Mostly set on the streets of London, the story is really a global one; a delightfully woven mixture of various storylines, built around Raf’s longing for Cherish, the fact that his friend Theo, and owner of the radio station, disappears, a multinational company called Lacebark, mysterious Burmese people who suddenly seem to be everywhere, silent white vans who are dragging people off the streets, the drug Glow and lots of foxes... The author manages to take the familiar and turn it into something quite unique and original. In this novel he has taken big business, mixed it with politics and the drug trade and given us an everyday hero – a man more interested in parties, video games and recreational drugs than in fighting multinational crime. Before long Raj, his friend Isaac and a former employee of Lacebark called Mark Fourpetal, are attempting to find out the whereabouts of Theo and Cherish and discover what Lacebark are really up to.

This is a very entertaining novel and, like everything by Ned Beauman, highly original.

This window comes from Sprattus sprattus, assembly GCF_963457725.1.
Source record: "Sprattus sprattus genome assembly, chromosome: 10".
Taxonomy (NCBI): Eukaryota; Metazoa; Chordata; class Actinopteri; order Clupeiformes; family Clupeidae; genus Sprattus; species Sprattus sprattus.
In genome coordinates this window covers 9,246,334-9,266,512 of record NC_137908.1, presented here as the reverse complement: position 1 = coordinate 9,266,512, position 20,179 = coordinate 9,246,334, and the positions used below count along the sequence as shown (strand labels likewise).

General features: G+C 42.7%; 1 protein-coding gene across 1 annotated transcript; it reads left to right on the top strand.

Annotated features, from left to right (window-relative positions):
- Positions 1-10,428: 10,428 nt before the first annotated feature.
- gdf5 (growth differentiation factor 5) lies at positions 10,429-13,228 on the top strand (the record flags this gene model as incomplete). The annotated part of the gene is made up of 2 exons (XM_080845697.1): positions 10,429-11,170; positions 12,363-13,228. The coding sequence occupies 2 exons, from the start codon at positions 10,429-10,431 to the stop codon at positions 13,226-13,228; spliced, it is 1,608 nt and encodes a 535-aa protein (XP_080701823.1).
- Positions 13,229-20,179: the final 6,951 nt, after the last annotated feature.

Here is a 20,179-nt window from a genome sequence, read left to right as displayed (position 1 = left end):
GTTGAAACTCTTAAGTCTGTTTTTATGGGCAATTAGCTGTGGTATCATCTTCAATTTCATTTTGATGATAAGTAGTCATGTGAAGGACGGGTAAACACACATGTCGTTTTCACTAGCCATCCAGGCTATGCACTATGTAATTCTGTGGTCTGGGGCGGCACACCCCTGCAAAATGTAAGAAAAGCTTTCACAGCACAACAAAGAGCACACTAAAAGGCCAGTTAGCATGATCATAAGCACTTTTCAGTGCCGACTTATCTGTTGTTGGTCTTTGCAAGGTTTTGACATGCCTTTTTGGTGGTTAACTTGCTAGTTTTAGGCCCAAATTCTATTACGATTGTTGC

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2 of 2 people found the following review helpful By Quicksilver TOP 500 REVIEWERVINE VOICE on 18 Nov. 2014
Format: Hardcover Vine Customer Review of Free Product ( What's this? )
This is the third, and most straightforward Ned Beauman novel I have read. After the description defying Boxer, Beetle and the looping swooping picaresque The Teleportation Accident, Glow is almost run of the mill. Had it been written by somebody else, rather than describing it as straightforward I'd be saying it was a psychedelic mind-bending crime caper, because, well, that's what it is.

Raf, a young man with a sleep disorder and a penchant for experimental drugs is at a rave in a laundrette in Peckham. Here he meets the enigmatic Cherish. He proceeds to give her some dodgy 'Glow' before she disappears leaving Raf wondering whether she ever really existed. After that things fall apart.

The head of the pirate radio station that Raf listens to disappears in unusual circumstances, and curiously, the station starts broadcasting a Burmese culture segment. When a crumpled man claiming to be from M16 starts talking about silent white vans plucking strangers off the street, Raf finds himself embroiled in a complicated corporate plot.